|Alternative names||Cretan Horse|
|Country of origin||Crete|
Horse (Equus ferus caballus)
The native mountain-type Messara pony exists on the island of Crete since year 1000 or longer. The name comes from the Mesara Plain where they are mostly found. The modern Cretan horse was developed by crossing the native mares on Arabian stallions imported during the Turkish occupation in the 17th century. It is now a rare breed with around 100 representatives. Since 1994 there exists a studbook and a conservation programme has been started.
The main coat colours found in the Messara are bay, brown (a variation of bay), black and gray. They usually stand between 12.2 and 14 hands (50 and 56 inches, 127 and 142 cm) high. They retain have some characteristics of their Arabian ancestors. Most Messara ponies have a natural pacing gait that is easy and comfortable to ride. They are very good at walking on rocky ground and uneven surfaces.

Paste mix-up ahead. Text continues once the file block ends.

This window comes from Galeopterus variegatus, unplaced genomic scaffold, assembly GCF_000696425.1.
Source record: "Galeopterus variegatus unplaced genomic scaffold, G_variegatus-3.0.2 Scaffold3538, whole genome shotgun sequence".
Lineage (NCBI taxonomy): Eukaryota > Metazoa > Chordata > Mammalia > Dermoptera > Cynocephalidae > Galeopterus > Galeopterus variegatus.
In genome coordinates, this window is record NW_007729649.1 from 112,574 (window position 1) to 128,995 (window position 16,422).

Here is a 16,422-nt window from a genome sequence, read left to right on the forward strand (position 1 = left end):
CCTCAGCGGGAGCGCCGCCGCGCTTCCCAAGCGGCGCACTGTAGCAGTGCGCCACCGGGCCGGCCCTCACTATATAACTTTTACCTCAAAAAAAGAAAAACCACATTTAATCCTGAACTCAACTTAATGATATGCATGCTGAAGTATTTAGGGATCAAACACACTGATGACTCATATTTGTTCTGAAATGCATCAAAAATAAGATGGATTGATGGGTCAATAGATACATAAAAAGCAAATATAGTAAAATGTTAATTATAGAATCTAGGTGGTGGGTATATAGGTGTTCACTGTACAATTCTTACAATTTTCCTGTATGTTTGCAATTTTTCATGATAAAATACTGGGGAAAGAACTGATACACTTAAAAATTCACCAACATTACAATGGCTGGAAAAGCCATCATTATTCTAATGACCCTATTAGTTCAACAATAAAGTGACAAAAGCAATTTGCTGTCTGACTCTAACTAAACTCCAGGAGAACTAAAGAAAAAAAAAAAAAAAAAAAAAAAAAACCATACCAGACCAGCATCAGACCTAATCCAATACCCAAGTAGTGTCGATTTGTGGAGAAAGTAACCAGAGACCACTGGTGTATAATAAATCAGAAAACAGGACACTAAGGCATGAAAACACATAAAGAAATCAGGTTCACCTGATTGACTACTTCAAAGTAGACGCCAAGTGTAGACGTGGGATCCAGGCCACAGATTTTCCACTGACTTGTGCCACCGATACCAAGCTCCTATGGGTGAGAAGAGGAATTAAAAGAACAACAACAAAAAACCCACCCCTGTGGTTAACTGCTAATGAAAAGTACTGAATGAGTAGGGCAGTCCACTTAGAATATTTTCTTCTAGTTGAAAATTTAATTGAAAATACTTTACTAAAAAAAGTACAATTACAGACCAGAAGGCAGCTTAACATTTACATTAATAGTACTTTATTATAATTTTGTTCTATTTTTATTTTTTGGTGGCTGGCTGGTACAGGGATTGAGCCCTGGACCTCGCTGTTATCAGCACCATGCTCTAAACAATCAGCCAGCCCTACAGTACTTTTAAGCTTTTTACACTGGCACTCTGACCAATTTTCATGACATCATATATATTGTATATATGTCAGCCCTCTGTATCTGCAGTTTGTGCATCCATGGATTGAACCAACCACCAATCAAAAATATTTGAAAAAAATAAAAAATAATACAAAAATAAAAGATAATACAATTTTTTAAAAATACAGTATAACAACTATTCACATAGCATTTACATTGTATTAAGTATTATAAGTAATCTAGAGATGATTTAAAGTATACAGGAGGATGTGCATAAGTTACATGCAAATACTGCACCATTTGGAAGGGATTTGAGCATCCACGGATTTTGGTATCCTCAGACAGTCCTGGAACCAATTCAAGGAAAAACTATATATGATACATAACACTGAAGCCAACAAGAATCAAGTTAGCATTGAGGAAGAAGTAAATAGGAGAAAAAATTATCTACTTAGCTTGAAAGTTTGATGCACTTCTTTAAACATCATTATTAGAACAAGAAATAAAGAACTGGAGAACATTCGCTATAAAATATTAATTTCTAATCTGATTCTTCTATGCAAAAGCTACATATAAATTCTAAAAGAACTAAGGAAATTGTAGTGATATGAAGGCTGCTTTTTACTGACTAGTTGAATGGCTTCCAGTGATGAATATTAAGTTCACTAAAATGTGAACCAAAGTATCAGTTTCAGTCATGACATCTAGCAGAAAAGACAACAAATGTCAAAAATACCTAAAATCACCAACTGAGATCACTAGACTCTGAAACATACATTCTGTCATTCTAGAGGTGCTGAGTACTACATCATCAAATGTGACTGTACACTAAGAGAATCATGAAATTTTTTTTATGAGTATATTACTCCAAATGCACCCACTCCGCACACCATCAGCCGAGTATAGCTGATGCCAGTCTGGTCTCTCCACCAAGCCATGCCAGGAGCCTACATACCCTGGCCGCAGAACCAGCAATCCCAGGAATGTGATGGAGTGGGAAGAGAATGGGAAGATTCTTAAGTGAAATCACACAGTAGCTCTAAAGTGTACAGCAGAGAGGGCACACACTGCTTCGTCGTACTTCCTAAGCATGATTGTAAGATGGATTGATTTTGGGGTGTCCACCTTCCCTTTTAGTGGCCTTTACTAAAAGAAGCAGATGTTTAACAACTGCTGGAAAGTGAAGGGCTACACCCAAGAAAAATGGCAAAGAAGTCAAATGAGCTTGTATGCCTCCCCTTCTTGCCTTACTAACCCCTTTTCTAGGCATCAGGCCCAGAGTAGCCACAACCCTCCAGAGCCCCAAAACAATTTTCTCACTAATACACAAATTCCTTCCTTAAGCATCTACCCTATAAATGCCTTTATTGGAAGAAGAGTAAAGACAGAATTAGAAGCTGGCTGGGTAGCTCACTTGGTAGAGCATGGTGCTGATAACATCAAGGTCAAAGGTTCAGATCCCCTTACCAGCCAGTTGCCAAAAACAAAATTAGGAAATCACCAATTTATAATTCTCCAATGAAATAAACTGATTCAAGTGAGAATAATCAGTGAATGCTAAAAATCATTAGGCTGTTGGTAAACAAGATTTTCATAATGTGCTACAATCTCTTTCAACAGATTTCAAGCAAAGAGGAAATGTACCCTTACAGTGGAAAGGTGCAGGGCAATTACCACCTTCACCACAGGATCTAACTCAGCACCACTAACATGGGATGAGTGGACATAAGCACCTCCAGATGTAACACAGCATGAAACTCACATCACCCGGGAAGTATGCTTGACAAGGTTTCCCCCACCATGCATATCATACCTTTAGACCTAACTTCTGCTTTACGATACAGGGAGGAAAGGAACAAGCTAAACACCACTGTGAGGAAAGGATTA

Messara ponies are used for light farm work and for transportation but more and more also for riding and racing. The stallions are often crossed with female donkeys (Jennies) to produce hinnies.
- Jasper Nissen: Enzyklopädie der Pferderassen. Franckh-Kosmos Verlags GmbH & Co, Stuttgart 2003, ISBN 3-440-09723-4 (German)
- Hendricks, Bonnie. International Encyclopedia of Horse Breeds. University of Oklahoma Press, 1996, p. 283. ISBN 0-8061-2753-8
- Messara description in the European Farm Animal Biodiversity Information System